Information giving is a crucial element of medical care. This research project considered two theoretically grounded hypotheses: (1) Doctors may withhold information and maintain uncertainty to preserve power in the doctor-patient relationship, and (2) class-based sociolinguistic differences in language use may create further impediments to information giving. A multivariate research model was operationalized to study these hypotheses and to assess other associations between information giving and the characteristics of doctors, patients, and the clinical situations in which they interact. An analysis of a sample of 336 encounters recorded from several outpatient settings revealed that doctors spent little time informing their patients, overestimated the time they did spend, and underestimated patients' desire for information. Contingency-table analysis showed that information transmittal was associated with (1) doctors' income, social class background, political ideology, and perceptions of patients' informative needs; (2) patients' age, sex, social class, education, and prognosis; and (3) situational characteristics such as the length of acquaintance, numbers of patients seen per day, and the types of patients in the doctors' practices. Multiple regression analysis assessed the relative importance of these variables in explaining the variation in information transmittal. The findings did not clearly confirm a relationship among information withholding, uncertainty, and power but did clarify the importance of class-based sociolinguistic barriers to communication.
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Опубликовано на портале: 19-02-2007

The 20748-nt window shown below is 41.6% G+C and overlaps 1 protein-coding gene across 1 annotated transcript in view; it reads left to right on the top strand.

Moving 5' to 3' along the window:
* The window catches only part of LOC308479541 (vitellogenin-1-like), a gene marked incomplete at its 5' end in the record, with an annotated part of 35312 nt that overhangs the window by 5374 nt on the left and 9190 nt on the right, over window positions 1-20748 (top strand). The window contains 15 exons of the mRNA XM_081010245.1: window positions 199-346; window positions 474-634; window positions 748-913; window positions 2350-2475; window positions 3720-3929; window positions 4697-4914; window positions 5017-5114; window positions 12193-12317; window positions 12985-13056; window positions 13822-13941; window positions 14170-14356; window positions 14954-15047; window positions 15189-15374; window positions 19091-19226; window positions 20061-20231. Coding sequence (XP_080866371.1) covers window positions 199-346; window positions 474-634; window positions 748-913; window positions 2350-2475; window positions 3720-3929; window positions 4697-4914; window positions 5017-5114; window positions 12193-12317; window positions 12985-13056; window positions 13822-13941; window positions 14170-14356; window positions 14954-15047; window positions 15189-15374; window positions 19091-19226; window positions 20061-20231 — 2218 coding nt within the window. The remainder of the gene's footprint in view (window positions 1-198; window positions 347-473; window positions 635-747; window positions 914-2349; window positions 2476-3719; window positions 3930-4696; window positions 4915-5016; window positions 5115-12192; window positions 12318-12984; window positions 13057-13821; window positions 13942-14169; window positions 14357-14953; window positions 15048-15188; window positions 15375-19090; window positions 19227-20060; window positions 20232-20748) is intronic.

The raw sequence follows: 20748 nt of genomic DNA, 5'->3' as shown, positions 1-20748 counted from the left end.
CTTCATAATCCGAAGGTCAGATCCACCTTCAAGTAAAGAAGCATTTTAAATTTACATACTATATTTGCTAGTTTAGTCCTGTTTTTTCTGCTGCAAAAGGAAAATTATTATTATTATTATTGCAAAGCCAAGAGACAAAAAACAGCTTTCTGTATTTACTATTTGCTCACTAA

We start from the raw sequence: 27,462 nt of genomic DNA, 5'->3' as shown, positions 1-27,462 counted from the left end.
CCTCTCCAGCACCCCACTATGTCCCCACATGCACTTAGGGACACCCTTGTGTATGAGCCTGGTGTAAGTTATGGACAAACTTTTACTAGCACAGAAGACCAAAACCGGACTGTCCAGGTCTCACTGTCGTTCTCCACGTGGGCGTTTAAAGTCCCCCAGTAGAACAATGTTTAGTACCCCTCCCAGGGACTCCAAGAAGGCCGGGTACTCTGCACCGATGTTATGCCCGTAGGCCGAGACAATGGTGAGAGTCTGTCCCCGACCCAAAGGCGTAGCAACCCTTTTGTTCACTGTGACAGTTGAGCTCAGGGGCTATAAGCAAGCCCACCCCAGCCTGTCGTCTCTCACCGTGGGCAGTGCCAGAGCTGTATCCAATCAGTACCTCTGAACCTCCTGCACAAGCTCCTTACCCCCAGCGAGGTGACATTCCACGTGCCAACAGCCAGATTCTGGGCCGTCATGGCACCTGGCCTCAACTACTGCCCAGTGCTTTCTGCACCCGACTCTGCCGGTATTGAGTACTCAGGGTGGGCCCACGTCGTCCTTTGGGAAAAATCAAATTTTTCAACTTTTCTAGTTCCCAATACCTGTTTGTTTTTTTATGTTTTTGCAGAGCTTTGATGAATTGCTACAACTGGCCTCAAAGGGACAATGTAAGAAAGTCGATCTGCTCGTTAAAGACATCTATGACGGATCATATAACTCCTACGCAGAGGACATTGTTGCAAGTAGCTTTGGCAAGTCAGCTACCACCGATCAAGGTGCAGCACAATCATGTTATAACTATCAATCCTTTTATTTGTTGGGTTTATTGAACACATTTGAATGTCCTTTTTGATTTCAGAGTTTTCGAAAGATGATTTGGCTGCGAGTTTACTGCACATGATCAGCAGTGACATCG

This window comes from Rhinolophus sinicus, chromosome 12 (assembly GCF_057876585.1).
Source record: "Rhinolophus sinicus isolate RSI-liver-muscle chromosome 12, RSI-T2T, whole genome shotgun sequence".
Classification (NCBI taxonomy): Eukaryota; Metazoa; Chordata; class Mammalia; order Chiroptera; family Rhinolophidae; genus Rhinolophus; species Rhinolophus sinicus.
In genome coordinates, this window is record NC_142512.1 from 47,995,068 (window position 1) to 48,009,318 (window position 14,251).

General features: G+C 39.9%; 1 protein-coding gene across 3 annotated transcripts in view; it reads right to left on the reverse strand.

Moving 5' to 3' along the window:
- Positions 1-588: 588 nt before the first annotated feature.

Samuel W. Bloom Journal of Health and Social Behavior. 1986.  Vol. 27. No. 3. P. 265-276. 
The emphasis of this analysis is on the social institutional history of medical sociology. This subfield is described as (1) closely connected with the patterns of development in its current discipline, (2) as containing a dual thrust between applied and basic science, and (3) as struggling with "insider-outsider" ambiguity involving the work of subgroups working either in medicine or from roles external to medicine but studying the sociology of medicine. Tracing a detailed historical fragment from the decade following World War II, it is predicted that the continuity of an accepted position for medical sociology is assured even though the style and quality of its professional life are full of uncertainty.
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Опубликовано на портале: 23-03-2007
David Mechanic Journal of Health and Social Behavior. 1989.  Vol. 30. No. 2. P. 147-160. 
Why is it that quantitative and qualitative researchers on health issues often have divergent findings and conclusions? Exploration of such differences can be a useful way of bringing separate intellectual enclaves in medical sociology together and also can stimulate future inquiries. Some differences can be resolved by more precise definitions, by comparable frequency and timing of measurement, and by careful evaluation of meaning contexts. The triangulation of methods, using diaries as a bridge between surveys and qualitative measurement, offers particular promise. Improved theory on the relationships of method to data, and more attention to behavioral sequences and the social context of measurement, can serve as a stimulant to innovative solutions.